Scenario 3: Asynchronous Training. In an effort to improve its poor safety record, a biodiesel manufacturing plant needs a series of safety training modules. These stand-alone modules must illustrate best practices on how to safely operate the many pieces of heavy machinery on the plant floor. The modules should involve step-by-step processes and the method of delivery needs to be available to all shifts at the plant. As well, the shift supervisors want to be sure the employees are engaged and can demonstrate their learning from the modules.
Among online learning’s many advantages, asynchronous courses have the additional feature of being “available 24 hours a day, at the learner’s convenience, and are time-zone independent” (Simonson, Smaldino, Albright, & Zvacek, 2012, p. 125). However, some may question whether distance education is appropriate for workplace safety training. The WorkSafely Web site debunks this notion, listing it among the Top 10 Training Myths for workplace safety (WorkSafely, n.d.). Instead, they say training comes in many forms, and online learning is becoming more commonplace. For the scenario in question, I would recommend video podcasts and mobile learning.
Video podcasts are quite commonplace these days thanks to popular sites like YouTube. These videos have more than entertainment value, however. For example, the City of New York uses video and audio podcasts for their new teacher training (Learning Times, n.d.). In similar fashion, the biodiesel company in the example scenario could deploy narrated, video demonstrations of safety procedures. The videos could be embedded in eLearning courses, with test scores reported back to an LMS for compliance reporting. One advantage of podcasts is that they allow a long session to be broken into smaller chunks. In a previous job, I worked for a company that sells compliance training materials to the process manufacturing industry. Among their products are CBTs, which include videos on safety topics. A Google search for “osha training videos” brings up a long list of vendors offering similar products. The company in the case study would probably be able to purchase suitable videos to get their training program up and running quickly. These videos would resemble the following example, available free on YouTube, which demonstrates a lesson on tool safety.
Not as commonplace as video podcasts, mobile learning delivers training via smart phones, tablets, and the Web. Cisco Systems predicts that in 2012 mobile devices with Internet connections will surpass the number of humans on the earth (Oakes & Polaschek, 2012). Ambient Insight predicts that by 2015, 300 million PreK-12 schoolchildren worldwide will have mobile learning devices (Oakes & Polaschek, 2012). Even if these projections are optimistic, it seems obvious that mobile technology will have a significant impact on distance learning in the next few years. Calling mobile learning the “rising star” of distance education, the following YouTube video compares mobile learning to eLearning:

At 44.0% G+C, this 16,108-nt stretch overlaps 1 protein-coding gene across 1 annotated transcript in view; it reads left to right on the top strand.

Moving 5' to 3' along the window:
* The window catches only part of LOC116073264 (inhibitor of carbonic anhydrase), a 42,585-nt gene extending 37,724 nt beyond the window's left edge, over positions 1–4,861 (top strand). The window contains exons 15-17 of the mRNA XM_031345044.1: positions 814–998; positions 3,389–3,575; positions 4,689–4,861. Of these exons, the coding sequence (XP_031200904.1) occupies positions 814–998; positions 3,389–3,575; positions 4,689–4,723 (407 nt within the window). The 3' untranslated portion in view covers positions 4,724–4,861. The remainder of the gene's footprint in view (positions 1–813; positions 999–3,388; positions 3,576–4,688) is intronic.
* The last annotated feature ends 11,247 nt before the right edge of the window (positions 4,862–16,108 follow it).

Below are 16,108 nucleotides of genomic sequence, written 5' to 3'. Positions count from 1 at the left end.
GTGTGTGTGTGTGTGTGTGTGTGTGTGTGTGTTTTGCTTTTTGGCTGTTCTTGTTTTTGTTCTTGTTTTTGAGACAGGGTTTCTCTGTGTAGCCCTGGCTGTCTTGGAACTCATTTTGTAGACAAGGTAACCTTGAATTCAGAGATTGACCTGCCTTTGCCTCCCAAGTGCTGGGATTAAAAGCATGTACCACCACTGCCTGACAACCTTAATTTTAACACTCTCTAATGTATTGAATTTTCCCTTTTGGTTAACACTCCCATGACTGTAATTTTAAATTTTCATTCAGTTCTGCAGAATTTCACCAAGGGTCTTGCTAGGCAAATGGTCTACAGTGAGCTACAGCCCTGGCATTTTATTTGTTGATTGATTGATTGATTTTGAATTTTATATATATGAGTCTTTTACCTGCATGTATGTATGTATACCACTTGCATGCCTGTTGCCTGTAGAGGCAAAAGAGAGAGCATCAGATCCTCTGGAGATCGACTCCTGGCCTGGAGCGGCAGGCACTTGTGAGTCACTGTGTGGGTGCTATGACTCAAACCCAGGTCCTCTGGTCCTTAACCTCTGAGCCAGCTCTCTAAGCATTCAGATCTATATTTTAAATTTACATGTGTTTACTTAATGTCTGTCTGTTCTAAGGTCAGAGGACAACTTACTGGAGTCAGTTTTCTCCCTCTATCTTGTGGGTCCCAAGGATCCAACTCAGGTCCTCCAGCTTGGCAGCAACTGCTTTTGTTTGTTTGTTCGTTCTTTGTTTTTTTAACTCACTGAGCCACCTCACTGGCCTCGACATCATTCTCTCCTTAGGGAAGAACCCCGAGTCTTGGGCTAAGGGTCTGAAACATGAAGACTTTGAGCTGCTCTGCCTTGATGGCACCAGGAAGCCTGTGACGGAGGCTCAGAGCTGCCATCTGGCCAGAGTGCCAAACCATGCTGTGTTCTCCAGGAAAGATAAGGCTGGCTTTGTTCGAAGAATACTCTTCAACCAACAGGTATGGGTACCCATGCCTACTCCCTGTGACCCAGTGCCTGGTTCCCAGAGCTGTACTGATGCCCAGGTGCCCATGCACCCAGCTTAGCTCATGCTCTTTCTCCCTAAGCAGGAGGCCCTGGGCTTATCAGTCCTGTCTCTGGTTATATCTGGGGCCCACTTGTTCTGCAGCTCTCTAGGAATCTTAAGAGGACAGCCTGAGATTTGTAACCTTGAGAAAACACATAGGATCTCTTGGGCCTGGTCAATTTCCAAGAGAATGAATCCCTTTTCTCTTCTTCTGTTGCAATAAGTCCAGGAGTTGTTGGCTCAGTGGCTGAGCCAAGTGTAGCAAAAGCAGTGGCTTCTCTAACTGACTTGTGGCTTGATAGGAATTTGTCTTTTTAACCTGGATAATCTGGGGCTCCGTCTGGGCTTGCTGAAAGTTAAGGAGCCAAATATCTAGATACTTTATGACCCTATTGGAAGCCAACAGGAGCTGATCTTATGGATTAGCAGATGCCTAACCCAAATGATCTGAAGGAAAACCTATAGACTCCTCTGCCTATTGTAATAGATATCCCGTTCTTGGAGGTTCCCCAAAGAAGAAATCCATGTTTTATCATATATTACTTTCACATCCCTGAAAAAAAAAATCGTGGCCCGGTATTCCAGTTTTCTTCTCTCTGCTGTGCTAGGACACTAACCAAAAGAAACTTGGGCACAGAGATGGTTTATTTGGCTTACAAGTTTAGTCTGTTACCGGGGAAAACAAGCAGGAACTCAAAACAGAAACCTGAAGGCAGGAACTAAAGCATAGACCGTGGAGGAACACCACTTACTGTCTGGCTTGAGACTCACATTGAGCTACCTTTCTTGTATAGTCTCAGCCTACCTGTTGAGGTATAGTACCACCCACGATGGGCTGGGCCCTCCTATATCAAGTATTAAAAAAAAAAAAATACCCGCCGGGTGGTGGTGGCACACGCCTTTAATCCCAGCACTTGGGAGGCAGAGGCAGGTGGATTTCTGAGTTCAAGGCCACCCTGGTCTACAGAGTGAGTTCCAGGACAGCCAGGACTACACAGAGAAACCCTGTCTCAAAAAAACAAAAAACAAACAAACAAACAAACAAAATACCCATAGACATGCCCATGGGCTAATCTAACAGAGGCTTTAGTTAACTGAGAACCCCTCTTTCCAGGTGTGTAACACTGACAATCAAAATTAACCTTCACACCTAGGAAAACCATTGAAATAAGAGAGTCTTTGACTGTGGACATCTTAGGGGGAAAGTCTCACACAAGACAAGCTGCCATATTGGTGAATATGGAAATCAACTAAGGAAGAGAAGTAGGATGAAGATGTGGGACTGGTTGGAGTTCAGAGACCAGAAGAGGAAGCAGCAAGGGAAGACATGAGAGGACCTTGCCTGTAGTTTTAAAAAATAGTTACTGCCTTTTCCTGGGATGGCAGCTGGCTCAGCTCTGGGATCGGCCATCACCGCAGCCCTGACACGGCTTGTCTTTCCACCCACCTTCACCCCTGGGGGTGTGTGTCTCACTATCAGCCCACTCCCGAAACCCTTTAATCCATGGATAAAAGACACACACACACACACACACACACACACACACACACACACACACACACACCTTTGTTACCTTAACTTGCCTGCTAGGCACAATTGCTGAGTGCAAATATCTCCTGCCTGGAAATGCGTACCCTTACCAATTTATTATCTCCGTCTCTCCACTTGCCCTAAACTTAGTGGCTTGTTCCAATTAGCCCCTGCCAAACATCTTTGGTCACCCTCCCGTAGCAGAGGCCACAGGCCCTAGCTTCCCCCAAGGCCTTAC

Although use of mobile technology for enterprise learning is still a new idea, some industry leaders are already embracing it. Qualcomm, a global company employing 22,000 employees, is currently rolling out a major eLearning project that uses mobile technology to distribute enterprise knowledge (Oakes & Polaschek, 2012). Forbes recently published its list of the top 50 iPad rollouts. I’ve included the top 10, shown below. Among them are high-tech companies, K-12 schools, and government.
So, how would our biodiesel manufacturer in the case study put mobile technology to good use? Employees and shift supervisors could access training and reference materials on the plant floor using the company’s wireless network. The training could be designed in small modules for just-in-time reference—much more effective than going back to an office to find a book or load a training video. Furthermore, the GPS feature available on most mobile devices could be used to deliver training based on location. For example, the user might only see training for the equipment found in their current location.
I believe the combination of video podcasts and mobile learning would transform the biodiesel plant’s safety training, resulting in fewer accidents and fines.
Lai, E. (2012, April 25). Top 50 iPad rollouts by enterprises & schools. Forbes. Retrieved from http://www.forbes.com/sites/sap/2012/03/02/top-50-ipad-rollouts-by-enterprises-schools/
Learning Times. (n.d.).Case study: New York City new teacher training. Retrieved from http://www.learningtimes.com/what-we-do/podcast-production/case-study-nycdoe/
Oakes, K., & Polaschek, J. (facilitators). (2012, July 10). Mobile learning: Delivering learning in a connected world [Webcast]. Retrieved from http://www.astd.org/Digital-Resources/Webcasts/TD/Mobile-Learning-Delivering-Learning-in-a-Connected-World.aspx
Simonson, M., Smaldino, S., Albright, M., & Zvacek, S. (2012). Teaching and learning at a distance: Foundations of distance education (5th ed.) Boston, MA: Pearson.
WorkSafely. (n.d.).Safety training: Top 10 training myths that stand between you and your goal of zero accidents. Retrieved from http://www.worksafely.com/safety-training/